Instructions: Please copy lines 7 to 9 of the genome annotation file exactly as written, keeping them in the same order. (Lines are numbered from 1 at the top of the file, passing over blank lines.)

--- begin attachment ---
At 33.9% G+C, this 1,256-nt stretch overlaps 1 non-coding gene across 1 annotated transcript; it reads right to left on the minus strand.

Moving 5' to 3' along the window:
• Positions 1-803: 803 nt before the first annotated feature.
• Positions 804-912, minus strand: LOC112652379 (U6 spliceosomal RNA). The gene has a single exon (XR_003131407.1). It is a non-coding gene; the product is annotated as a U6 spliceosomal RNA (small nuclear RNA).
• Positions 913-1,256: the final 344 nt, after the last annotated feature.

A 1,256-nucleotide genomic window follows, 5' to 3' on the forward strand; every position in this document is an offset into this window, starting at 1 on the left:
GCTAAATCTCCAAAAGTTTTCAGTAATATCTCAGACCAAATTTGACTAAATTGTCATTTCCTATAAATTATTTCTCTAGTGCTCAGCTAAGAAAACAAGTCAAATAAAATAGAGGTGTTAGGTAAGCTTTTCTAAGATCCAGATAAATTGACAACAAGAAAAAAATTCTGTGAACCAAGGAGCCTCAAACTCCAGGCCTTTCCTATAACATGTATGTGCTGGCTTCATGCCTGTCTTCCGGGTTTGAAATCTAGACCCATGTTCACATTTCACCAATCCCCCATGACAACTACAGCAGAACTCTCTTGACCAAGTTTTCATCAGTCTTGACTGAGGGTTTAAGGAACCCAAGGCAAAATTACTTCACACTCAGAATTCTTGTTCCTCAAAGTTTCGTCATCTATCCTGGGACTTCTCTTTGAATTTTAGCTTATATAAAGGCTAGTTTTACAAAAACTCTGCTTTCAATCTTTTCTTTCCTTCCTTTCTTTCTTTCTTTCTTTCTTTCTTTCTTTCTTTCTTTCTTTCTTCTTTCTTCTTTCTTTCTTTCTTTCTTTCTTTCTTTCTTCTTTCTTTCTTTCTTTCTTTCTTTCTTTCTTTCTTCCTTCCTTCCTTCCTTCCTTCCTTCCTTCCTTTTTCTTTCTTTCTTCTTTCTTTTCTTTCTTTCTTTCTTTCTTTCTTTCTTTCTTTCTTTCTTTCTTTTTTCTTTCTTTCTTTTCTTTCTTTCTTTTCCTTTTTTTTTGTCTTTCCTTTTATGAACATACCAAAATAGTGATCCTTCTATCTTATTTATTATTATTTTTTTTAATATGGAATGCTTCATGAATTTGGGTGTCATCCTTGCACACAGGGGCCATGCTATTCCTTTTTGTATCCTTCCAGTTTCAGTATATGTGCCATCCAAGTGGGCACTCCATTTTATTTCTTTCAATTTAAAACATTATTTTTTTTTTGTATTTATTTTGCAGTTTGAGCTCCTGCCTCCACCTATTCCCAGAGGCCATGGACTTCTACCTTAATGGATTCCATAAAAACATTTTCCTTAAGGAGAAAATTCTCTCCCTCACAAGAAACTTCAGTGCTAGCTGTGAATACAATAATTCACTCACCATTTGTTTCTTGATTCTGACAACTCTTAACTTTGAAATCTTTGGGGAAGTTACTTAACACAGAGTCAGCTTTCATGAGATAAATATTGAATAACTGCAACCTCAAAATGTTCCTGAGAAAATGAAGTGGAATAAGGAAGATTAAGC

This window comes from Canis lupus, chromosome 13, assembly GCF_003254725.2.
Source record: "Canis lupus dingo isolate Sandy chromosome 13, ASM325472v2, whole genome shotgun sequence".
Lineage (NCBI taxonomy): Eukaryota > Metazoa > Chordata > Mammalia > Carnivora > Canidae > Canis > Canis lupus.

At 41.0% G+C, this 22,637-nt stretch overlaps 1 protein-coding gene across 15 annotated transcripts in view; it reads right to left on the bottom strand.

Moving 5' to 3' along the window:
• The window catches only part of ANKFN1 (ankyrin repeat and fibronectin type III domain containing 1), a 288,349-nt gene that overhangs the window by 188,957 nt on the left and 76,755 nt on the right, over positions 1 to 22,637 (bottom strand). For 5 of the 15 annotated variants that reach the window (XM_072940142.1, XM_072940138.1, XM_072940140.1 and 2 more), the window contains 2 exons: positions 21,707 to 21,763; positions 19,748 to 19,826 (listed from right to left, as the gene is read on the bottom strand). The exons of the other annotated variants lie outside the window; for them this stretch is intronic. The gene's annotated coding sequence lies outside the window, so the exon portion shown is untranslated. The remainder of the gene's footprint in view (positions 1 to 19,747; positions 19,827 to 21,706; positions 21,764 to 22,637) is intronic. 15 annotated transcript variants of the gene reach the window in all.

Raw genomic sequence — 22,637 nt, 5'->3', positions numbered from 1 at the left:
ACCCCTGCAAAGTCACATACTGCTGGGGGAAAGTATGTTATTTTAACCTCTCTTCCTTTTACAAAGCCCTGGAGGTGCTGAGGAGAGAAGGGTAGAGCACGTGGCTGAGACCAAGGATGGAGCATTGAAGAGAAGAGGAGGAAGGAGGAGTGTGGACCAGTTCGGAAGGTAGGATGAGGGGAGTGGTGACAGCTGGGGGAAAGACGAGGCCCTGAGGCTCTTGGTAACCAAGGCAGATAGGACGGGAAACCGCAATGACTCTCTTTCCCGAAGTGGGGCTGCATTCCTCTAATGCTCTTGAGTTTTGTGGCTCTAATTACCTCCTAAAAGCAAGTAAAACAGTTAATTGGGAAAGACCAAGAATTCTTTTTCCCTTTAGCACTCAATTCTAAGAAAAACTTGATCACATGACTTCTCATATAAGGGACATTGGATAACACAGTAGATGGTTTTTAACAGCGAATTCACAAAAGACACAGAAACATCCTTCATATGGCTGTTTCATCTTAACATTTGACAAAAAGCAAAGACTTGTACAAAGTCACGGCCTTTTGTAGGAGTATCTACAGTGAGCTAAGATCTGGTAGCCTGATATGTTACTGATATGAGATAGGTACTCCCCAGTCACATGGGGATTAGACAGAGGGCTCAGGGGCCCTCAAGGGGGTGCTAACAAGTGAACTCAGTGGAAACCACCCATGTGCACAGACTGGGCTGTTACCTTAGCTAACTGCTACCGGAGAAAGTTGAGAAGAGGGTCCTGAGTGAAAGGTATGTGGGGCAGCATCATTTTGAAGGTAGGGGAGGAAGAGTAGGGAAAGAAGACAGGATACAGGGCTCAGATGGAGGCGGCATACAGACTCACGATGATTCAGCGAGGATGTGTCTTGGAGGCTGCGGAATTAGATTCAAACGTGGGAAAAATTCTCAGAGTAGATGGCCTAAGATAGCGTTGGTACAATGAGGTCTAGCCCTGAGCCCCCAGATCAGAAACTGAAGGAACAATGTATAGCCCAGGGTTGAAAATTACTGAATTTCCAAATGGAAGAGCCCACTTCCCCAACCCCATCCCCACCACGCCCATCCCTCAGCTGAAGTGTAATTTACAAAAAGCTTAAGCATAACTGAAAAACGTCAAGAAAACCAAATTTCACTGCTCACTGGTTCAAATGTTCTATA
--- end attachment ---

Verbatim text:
GCTAAATCTCCAAAAGTTTTCAGTAATATCTCAGACCAAATTTGACTAAATTGTCATTTCCTATAAATTATTTCTCTAGTGCTCAGCTAAGAAAACAAGTCAAATAAAATAGAGGTGTTAGGTAAGCTTTTCTAAGATCCAGATAAATTGACAACAAGAAAAAAATTCTGTGAACCAAGGAGCCTCAAACTCCAGGCCTTTCCTATAACATGTATGTGCTGGCTTCATGCCTGTCTTCCGGGTTTGAAATCTAGACCCATGTTCACATTTCACCAATCCCCCATGACAACTACAGCAGAACTCTCTTGACCAAGTTTTCATCAGTCTTGACTGAGGGTTTAAGGAACCCAAGGCAAAATTACTTCACACTCAGAATTCTTGTTCCTCAAAGTTTCGTCATCTATCCTGGGACTTCTCTTTGAATTTTAGCTTATATAAAGGCTAGTTTTACAAAAACTCTGCTTTCAATCTTTTCTTTCCTTCCTTTCTTTCTTTCTTTCTTTCTTTCTTTCTTTCTTTCTTTCTTTCTTCTTTCTTCTTTCTTTCTTTCTTTCTTTCTTTCTTTCTTCTTTCTTTCTTTCTTTCTTTCTTTCTTTCTTTCTTCCTTCCTTCCTTCCTTCCTTCCTTCCTTCCTTTTTCTTTCTTTCTTCTTTCTTTTCTTTCTTTCTTTCTTTCTTTCTTTCTTTCTTTCTTTCTTTCTTTTTTCTTTCTTTCTTTTCTTTCTTTCTTTTCCTTTTTTTTTGTCTTTCCTTTTATGAACATACCAAAATAGTGATCCTTCTATCTTATTTATTATTATTTTTTTTAATATGGAATGCTTCATGAATTTGGGTGTCATCCTTGCACACAGGGGCCATGCTATTCCTTTTTGTATCCTTCCAGTTTCAGTATATGTGCCATCCAAGTGGGCACTCCATTTTATTTCTTTCAATTTAAAACATTATTTTTTTTTTGTATTTATTTTGCAGTTTGAGCTCCTGCCTCCACCTATTCCCAGAGGCCATGGACTTCTACCTTAATGGATTCCATAAAAACATTTTCCTTAAGGAGAAAATTCTCTCCCTCACAAGAAACTTCAGTGCTAGCTGTGAATACAATAATTCACTCACCATTTGTTTCTTGATTCTGACAACTCTTAACTTTGAAATCTTTGGGGAAGTTACTTAACACAGAGTCAGCTTTCATGAGATAAATATTGAATAACTGCAACCTCAAAATGTTCCTGAGAAAATGAAGTGGAATAAGGAAGATTAAGC

This window comes from Canis lupus, chromosome 13, assembly GCF_003254725.2.
Source record: "Canis lupus dingo isolate Sandy chromosome 13, ASM325472v2, whole genome shotgun sequence".